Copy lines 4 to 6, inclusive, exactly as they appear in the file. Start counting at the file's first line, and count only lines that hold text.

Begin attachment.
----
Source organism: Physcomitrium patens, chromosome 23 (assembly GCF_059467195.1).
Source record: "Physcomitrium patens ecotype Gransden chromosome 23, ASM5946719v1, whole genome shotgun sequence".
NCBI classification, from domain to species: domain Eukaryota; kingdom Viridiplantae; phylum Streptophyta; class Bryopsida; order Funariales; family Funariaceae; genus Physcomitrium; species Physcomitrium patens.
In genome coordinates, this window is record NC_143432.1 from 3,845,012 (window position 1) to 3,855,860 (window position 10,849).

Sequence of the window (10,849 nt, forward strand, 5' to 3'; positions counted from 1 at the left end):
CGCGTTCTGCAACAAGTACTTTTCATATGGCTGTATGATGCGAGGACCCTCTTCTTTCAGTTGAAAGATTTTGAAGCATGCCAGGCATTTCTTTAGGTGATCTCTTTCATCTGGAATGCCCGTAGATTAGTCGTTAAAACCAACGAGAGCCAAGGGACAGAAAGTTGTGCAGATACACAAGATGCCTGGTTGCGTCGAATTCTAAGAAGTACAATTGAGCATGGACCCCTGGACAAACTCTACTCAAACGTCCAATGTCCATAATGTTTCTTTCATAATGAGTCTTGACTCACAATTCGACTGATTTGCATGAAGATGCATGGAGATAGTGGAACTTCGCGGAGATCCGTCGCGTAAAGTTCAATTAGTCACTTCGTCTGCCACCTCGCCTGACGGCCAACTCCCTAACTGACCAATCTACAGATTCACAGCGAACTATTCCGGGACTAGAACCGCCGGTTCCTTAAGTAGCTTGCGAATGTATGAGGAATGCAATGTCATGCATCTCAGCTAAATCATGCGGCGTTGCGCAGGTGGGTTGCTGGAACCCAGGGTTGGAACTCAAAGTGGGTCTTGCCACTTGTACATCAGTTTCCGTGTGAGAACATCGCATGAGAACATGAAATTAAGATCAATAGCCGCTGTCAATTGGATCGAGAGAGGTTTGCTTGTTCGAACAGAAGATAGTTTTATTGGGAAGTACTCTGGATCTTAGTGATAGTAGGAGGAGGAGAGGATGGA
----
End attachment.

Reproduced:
In genome coordinates, this window is record NC_143432.1 from 3,845,012 (window position 1) to 3,855,860 (window position 10,849).

Sequence of the window (10,849 nt, forward strand, 5' to 3'; positions counted from 1 at the left end):
CGCGTTCTGCAACAAGTACTTTTCATATGGCTGTATGATGCGAGGACCCTCTTCTTTCAGTTGAAAGATTTTGAAGCATGCCAGGCATTTCTTTAGGTGATCTCTTTCATCTGGAATGCCCGTAGATTAGTCGTTAAAACCAACGAGAGCCAAGGGACAGAAAGTTGTGCAGATACACAAGATGCCTGGTTGCGTCGAATTCTAAGAAGTACAATTGAGCATGGACCCCTGGACAAACTCTACTCAAACGTCCAATGTCCATAATGTTTCTTTCATAATGAGTCTTGACTCACAATTCGACTGATTTGCATGAAGATGCATGGAGATAGTGGAACTTCGCGGAGATCCGTCGCGTAAAGTTCAATTAGTCACTTCGTCTGCCACCTCGCCTGACGGCCAACTCCCTAACTGACCAATCTACAGATTCACAGCGAACTATTCCGGGACTAGAACCGCCGGTTCCTTAAGTAGCTTGCGAATGTATGAGGAATGCAATGTCATGCATCTCAGCTAAATCATGCGGCGTTGCGCAGGTGGGTTGCTGGAACCCAGGGTTGGAACTCAAAGTGGGTCTTGCCACTTGTACATCAGTTTCCGTGTGAGAACATCGCATGAGAACATGAAATTAAGATCAATAGCCGCTGTCAATTGGATCGAGAGAGGTTTGCTTGTTCGAACAGAAGATAGTTTTATTGGGAAGTACTCTGGATCTTAGTGATAGTAGGAGGAGGAGAGGATGGA